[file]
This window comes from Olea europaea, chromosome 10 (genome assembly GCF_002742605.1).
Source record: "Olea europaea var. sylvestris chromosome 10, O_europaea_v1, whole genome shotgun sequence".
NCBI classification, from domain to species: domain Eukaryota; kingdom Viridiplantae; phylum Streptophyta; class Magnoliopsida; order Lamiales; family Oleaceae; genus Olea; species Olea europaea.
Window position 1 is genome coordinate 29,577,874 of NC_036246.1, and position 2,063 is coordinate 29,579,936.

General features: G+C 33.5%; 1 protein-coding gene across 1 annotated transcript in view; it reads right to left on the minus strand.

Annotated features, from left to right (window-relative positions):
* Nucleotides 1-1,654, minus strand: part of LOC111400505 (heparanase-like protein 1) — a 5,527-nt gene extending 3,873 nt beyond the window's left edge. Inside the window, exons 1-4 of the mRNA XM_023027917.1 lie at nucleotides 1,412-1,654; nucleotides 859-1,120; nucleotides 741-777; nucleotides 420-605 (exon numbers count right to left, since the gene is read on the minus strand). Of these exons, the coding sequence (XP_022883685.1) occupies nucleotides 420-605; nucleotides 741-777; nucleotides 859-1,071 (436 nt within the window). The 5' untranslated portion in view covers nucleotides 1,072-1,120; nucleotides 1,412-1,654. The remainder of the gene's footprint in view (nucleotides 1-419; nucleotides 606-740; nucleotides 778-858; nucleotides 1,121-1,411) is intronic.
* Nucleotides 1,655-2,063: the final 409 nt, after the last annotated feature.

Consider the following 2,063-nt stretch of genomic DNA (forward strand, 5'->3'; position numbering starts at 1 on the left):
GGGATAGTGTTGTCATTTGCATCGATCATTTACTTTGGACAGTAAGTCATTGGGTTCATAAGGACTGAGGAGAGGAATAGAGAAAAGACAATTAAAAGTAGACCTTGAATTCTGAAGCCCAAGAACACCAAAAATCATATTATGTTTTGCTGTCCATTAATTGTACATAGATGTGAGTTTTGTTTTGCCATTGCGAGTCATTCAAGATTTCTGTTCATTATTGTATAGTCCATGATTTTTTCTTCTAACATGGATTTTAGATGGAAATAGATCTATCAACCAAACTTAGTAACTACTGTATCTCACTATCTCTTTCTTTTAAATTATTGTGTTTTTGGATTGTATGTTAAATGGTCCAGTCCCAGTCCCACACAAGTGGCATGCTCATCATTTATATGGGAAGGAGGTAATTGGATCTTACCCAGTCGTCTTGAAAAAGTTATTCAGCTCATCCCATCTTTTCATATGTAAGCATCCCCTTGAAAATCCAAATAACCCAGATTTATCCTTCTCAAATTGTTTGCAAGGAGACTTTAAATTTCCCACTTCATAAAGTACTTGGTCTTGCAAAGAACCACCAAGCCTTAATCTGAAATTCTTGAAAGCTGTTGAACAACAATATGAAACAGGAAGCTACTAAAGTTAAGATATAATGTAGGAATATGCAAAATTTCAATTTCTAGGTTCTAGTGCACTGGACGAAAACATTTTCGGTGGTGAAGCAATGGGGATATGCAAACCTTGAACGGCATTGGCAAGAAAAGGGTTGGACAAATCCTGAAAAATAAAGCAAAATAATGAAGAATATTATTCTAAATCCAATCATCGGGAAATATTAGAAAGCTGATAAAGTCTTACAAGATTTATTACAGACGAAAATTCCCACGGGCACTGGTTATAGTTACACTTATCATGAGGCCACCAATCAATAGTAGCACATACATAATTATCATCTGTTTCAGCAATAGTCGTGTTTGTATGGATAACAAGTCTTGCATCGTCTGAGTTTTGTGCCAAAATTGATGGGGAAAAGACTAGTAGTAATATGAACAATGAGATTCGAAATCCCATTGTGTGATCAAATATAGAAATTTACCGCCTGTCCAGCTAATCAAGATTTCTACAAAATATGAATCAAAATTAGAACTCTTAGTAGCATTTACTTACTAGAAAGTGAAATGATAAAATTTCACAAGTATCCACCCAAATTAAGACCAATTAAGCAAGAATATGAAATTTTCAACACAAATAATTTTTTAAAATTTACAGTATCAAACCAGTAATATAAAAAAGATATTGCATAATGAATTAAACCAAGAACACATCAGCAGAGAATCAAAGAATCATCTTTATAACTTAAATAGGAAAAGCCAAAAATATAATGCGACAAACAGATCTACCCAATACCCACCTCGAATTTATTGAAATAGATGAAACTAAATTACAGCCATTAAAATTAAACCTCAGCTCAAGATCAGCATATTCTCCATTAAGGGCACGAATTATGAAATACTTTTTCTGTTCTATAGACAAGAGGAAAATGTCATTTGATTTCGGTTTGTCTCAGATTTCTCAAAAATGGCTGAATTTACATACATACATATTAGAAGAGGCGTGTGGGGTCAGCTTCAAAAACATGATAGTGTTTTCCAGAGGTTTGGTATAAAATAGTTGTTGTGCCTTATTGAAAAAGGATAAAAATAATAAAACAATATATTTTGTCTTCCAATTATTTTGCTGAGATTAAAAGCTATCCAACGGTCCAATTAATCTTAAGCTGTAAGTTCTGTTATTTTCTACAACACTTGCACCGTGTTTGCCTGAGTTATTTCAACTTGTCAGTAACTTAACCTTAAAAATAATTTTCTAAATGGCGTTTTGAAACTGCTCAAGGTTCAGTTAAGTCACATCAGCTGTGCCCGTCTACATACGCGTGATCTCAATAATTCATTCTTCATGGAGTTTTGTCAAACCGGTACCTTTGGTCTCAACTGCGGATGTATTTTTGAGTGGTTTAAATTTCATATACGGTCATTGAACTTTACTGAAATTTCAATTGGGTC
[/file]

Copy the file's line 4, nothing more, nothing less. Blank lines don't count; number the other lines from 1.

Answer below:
Window position 1 is genome coordinate 29,577,874 of NC_036246.1, and position 2,063 is coordinate 29,579,936.